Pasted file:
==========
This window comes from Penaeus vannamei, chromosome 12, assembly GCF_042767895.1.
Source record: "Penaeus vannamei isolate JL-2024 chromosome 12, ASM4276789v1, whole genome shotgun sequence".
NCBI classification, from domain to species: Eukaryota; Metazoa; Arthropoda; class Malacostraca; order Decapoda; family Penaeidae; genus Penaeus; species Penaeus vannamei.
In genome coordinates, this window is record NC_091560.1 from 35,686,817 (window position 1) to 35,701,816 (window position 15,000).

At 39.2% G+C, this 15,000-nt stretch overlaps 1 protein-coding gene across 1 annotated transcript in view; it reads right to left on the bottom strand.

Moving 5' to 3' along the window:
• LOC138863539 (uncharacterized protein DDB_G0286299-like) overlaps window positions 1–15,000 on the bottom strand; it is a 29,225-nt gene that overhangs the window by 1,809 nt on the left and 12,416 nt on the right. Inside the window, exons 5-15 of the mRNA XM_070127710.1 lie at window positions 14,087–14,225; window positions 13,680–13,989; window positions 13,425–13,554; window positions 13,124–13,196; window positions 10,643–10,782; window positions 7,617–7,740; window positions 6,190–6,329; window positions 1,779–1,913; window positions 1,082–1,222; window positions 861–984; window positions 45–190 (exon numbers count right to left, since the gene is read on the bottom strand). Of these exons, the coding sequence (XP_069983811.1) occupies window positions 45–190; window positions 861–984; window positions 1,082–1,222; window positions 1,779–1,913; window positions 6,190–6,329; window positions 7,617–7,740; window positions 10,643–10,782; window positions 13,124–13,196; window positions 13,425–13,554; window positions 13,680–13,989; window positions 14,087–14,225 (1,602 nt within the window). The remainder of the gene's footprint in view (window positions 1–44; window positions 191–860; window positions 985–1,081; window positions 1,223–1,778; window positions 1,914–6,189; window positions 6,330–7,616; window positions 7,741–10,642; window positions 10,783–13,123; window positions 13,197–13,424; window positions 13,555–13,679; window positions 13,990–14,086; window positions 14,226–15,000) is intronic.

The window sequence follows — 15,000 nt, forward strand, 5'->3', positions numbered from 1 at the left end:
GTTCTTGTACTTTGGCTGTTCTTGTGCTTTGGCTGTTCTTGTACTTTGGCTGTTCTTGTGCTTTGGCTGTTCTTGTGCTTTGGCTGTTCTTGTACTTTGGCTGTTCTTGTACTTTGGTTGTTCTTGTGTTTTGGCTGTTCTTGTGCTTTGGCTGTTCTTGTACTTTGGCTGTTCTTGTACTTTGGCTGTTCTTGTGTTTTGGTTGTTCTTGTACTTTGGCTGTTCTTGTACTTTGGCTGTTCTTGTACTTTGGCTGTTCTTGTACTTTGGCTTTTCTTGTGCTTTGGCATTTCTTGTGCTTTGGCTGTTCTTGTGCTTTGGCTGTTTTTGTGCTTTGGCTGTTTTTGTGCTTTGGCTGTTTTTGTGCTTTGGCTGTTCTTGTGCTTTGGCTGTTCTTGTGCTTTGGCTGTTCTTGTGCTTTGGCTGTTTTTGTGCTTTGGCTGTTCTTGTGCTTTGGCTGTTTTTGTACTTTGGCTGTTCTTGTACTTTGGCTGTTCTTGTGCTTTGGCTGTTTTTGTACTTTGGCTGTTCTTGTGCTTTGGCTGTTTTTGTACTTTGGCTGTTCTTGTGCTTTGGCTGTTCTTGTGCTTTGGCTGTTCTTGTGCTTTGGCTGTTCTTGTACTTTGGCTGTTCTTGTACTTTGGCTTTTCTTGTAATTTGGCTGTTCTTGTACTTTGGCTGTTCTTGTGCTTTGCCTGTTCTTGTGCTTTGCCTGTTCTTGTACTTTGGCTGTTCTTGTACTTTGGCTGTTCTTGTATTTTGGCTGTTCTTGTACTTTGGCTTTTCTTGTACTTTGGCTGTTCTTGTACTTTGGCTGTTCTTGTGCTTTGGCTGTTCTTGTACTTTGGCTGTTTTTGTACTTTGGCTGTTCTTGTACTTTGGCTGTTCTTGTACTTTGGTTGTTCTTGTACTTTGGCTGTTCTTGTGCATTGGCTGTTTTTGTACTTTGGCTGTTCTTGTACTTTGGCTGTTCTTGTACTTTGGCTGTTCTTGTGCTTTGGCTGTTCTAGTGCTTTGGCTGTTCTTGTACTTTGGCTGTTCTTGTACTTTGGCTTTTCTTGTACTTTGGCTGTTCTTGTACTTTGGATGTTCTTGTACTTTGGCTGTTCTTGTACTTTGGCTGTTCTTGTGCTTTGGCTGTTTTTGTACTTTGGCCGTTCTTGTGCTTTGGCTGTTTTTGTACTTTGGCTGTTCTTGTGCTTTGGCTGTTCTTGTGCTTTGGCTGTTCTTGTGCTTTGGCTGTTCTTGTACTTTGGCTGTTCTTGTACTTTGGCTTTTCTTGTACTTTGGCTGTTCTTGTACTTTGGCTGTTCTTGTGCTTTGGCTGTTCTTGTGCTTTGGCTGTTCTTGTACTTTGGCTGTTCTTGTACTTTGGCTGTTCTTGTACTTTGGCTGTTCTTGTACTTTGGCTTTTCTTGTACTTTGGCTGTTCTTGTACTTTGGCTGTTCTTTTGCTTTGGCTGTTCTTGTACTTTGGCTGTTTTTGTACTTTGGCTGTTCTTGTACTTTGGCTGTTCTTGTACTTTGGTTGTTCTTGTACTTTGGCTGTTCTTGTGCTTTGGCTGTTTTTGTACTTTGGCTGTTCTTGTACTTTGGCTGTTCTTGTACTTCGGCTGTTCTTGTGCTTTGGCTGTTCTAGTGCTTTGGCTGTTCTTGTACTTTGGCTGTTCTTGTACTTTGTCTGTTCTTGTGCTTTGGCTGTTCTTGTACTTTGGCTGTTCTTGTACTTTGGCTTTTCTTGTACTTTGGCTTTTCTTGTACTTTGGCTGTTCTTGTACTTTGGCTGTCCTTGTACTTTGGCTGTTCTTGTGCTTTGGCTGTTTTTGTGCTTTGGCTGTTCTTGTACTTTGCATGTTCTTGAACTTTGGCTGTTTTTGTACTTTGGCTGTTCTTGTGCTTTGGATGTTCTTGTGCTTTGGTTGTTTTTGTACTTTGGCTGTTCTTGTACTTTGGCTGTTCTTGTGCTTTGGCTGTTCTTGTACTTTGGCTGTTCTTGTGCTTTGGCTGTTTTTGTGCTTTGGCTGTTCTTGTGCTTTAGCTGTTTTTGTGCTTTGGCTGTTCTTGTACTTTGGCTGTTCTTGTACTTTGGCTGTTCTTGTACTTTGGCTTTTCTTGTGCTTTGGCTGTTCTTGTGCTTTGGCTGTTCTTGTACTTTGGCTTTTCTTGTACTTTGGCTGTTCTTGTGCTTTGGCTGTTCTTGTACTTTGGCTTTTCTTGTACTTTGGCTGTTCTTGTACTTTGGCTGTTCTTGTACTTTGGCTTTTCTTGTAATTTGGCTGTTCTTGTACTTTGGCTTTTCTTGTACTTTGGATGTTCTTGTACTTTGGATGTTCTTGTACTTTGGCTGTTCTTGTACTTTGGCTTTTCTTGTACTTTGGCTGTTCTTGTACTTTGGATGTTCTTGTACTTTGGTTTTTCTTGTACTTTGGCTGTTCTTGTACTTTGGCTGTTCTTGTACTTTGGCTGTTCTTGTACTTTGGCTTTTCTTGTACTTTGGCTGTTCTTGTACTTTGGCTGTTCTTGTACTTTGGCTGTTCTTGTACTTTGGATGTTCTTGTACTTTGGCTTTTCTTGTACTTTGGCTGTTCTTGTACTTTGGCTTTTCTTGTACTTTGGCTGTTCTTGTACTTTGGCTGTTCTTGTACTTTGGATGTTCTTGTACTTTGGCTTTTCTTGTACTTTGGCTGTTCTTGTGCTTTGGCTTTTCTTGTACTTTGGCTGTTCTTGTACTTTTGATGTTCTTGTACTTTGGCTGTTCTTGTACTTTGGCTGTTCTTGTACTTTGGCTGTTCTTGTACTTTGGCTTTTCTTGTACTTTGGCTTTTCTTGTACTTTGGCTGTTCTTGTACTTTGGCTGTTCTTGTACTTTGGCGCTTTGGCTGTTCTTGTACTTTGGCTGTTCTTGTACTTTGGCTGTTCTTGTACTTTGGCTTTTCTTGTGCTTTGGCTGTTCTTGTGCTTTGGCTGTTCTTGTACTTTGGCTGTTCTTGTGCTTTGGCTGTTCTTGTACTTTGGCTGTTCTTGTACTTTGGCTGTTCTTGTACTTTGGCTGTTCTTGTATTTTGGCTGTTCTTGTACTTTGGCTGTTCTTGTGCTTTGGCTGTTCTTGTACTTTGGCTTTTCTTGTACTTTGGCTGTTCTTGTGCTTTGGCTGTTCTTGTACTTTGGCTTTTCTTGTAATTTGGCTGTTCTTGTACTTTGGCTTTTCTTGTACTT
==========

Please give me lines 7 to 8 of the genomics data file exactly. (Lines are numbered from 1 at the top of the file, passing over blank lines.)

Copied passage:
• LOC138863539 (uncharacterized protein DDB_G0286299-like) overlaps window positions 1–15,000 on the bottom strand; it is a 29,225-nt gene that overhangs the window by 1,809 nt on the left and 12,416 nt on the right. Inside the window, exons 5-15 of the mRNA XM_070127710.1 lie at window positions 14,087–14,225; window positions 13,680–13,989; window positions 13,425–13,554; window positions 13,124–13,196; window positions 10,643–10,782; window positions 7,617–7,740; window positions 6,190–6,329; window positions 1,779–1,913; window positions 1,082–1,222; window positions 861–984; window positions 45–190 (exon numbers count right to left, since the gene is read on the bottom strand). Of these exons, the coding sequence (XP_069983811.1) occupies window positions 45–190; window positions 861–984; window positions 1,082–1,222; window positions 1,779–1,913; window positions 6,190–6,329; window positions 7,617–7,740; window positions 10,643–10,782; window positions 13,124–13,196; window positions 13,425–13,554; window positions 13,680–13,989; window positions 14,087–14,225 (1,602 nt within the window). The remainder of the gene's footprint in view (window positions 1–44; window positions 191–860; window positions 985–1,081; window positions 1,223–1,778; window positions 1,914–6,189; window positions 6,330–7,616; window positions 7,741–10,642; window positions 10,783–13,123; window positions 13,197–13,424; window positions 13,555–13,679; window positions 13,990–14,086; window positions 14,226–15,000) is intronic.

The window sequence follows — 15,000 nt, forward strand, 5'->3', positions numbered from 1 at the left end: